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This paper breaks new ground by providing comparable estimates of intergenerational wage and education persistence across 14 European OECD countries based on a new micro data from Eurostat.
This paper focuses on inequalities in learning opportunities for individuals coming from different socio-economic backgrounds as a measure of (in) equality of opportunity in OECD countries and looks at the role played by policies and institutions in shaping countries’ relative positions.
This paper assesses recent patterns in intergenerational social mobility across OECD countries and examines the role that public policies can play in affecting such mobility.
While the immediate imperative is to tackle the financial crisis and to steer the economy through the current downturn, there are also a number of longer-term challenges that need to be addressed to foster a robust and sustainable recovery. In particular assistance for young and low skilled workers needs to be enhanced and the performance of the education sector also needs to be improved.
This chapter explores the reasons for poor and unequal performance in Italian secondary education. The chapter outlines the structure of spending and then considers how certain aspects of policy should be better aligned with good practice.
This paper formalises the analysis of the employment-productivity trade-off by extending the framework developed by Gordon (1997) to account for labour heterogeneity.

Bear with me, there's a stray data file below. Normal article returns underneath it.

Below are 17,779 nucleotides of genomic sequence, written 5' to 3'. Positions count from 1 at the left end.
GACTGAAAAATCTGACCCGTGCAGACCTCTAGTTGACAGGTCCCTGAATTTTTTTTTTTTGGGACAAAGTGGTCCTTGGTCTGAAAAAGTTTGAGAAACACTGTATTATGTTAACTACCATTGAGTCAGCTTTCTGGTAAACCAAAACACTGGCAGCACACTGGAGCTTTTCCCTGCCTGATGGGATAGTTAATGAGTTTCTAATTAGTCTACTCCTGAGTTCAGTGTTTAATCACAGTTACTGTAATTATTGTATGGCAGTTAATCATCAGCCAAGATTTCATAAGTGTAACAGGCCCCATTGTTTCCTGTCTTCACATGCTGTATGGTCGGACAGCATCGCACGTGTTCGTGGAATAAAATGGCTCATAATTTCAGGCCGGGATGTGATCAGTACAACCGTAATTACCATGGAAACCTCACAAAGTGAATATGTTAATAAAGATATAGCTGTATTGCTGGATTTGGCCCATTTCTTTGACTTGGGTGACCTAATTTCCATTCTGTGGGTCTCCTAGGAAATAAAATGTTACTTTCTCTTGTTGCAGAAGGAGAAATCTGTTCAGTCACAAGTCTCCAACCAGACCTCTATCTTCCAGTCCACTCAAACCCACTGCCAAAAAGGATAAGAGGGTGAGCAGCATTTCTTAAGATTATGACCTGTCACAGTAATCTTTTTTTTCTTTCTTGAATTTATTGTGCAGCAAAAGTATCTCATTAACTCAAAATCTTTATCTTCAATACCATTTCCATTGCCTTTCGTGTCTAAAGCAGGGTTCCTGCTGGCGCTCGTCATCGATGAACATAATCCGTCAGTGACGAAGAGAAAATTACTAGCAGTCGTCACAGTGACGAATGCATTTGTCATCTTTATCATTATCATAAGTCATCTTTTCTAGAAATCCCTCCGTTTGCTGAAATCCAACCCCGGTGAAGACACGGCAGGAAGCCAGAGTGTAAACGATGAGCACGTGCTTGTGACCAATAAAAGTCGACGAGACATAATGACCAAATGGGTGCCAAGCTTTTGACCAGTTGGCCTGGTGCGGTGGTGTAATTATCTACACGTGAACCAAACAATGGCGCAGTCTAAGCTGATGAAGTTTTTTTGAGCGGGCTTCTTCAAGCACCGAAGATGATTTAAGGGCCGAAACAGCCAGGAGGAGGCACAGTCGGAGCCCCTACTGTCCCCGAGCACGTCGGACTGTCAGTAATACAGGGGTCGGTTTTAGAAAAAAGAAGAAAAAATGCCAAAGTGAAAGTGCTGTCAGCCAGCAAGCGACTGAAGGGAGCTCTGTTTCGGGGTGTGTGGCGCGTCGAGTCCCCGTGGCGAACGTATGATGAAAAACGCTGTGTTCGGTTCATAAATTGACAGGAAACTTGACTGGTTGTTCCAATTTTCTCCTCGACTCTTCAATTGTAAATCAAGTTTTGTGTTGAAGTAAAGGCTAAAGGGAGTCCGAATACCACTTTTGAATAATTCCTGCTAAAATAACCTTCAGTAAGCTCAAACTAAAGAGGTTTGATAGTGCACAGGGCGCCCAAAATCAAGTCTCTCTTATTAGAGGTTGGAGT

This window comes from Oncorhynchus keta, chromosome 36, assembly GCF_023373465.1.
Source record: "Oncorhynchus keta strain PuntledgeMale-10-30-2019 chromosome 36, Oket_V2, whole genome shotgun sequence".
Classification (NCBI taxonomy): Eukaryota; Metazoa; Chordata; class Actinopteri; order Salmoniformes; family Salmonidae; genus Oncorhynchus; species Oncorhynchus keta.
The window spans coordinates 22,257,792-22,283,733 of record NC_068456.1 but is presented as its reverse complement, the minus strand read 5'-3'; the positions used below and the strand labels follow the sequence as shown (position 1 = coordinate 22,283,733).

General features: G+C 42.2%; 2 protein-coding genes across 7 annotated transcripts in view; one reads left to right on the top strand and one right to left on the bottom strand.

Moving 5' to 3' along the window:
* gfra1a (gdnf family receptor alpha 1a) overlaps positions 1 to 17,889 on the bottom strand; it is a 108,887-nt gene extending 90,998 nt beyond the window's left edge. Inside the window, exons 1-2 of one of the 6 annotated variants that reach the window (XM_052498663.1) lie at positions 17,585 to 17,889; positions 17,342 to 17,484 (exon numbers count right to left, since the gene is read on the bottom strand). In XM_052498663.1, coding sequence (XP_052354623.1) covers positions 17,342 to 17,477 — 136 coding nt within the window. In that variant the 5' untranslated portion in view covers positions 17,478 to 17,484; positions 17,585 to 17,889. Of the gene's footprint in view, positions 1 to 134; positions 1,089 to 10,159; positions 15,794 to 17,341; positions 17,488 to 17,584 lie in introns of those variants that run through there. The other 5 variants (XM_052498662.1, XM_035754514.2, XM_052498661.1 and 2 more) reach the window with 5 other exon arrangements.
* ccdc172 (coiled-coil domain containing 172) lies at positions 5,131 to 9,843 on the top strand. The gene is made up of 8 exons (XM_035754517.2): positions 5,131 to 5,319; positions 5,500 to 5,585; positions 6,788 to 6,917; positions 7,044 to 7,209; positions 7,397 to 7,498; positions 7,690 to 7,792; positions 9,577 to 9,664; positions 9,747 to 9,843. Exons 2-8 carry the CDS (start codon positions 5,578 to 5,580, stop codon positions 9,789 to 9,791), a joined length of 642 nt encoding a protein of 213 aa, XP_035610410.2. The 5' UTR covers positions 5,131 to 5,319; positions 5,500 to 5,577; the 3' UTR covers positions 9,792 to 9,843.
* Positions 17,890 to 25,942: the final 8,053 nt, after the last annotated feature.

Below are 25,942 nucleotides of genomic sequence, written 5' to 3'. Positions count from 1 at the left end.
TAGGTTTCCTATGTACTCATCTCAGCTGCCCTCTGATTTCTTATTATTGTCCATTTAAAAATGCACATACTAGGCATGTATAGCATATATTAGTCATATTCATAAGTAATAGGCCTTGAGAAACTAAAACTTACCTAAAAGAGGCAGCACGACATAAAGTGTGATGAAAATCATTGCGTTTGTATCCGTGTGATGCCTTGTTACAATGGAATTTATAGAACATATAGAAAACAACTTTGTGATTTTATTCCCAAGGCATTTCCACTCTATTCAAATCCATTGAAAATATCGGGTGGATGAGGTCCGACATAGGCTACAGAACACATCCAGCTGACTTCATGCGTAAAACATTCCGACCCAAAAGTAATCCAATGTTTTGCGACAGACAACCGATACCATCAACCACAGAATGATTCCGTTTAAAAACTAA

This paper discusses options for removing the remaining barriers that impede worker reallocation across jobs, sectors, and regions into more productive activities.
Country Notes from OECD Economic Policy Reforms: Going for growth 2011 presenting OECD recommendations for structural reform priorities for individual countries.
Maintaining high participation and employment in the face of the current recession and a rapidly ageing population are major challenges for policy makers. The recession of the early 1990s showed that high unemployment can leave long–lasting scars on labour markets.
The Indonesian labour market is segmented, with a majority of workers engaged in informal sector occupations, and earnings data are available only for formal sector workers (salaried employees). This posed problems for the estimation of earnings equations.